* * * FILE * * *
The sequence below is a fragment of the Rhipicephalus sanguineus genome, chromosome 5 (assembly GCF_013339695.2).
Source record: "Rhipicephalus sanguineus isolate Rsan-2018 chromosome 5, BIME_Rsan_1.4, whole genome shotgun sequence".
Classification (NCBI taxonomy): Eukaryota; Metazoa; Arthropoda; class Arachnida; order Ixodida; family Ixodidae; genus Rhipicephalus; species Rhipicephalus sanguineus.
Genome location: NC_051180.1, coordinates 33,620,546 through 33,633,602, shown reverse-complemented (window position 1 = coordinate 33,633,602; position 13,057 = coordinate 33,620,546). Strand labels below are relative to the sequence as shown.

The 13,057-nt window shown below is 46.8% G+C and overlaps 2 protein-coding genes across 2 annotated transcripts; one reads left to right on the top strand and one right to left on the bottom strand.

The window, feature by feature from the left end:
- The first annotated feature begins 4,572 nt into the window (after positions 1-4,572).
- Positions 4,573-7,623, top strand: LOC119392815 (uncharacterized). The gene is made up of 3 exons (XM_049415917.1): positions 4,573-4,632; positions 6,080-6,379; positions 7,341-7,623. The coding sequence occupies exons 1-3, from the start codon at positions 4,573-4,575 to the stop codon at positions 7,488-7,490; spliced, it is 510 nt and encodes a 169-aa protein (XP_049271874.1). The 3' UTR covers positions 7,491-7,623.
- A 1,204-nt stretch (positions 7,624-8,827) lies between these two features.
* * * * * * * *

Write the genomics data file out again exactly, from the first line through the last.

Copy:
The sequence below is a fragment of the Rhipicephalus sanguineus genome, chromosome 5 (assembly GCF_013339695.2).
Source record: "Rhipicephalus sanguineus isolate Rsan-2018 chromosome 5, BIME_Rsan_1.4, whole genome shotgun sequence".
Classification (NCBI taxonomy): Eukaryota; Metazoa; Arthropoda; class Arachnida; order Ixodida; family Ixodidae; genus Rhipicephalus; species Rhipicephalus sanguineus.
Genome location: NC_051180.1, coordinates 33,620,546 through 33,633,602, shown reverse-complemented (window position 1 = coordinate 33,633,602; position 13,057 = coordinate 33,620,546). Strand labels below are relative to the sequence as shown.

The 13,057-nt window shown below is 46.8% G+C and overlaps 2 protein-coding genes across 2 annotated transcripts; one reads left to right on the top strand and one right to left on the bottom strand.

The window, feature by feature from the left end:
- The first annotated feature begins 4,572 nt into the window (after positions 1-4,572).
- Positions 4,573-7,623, top strand: LOC119392815 (uncharacterized). The gene is made up of 3 exons (XM_049415917.1): positions 4,573-4,632; positions 6,080-6,379; positions 7,341-7,623. The coding sequence occupies exons 1-3, from the start codon at positions 4,573-4,575 to the stop codon at positions 7,488-7,490; spliced, it is 510 nt and encodes a 169-aa protein (XP_049271874.1). The 3' UTR covers positions 7,491-7,623.
- A 1,204-nt stretch (positions 7,624-8,827) lies between these two features.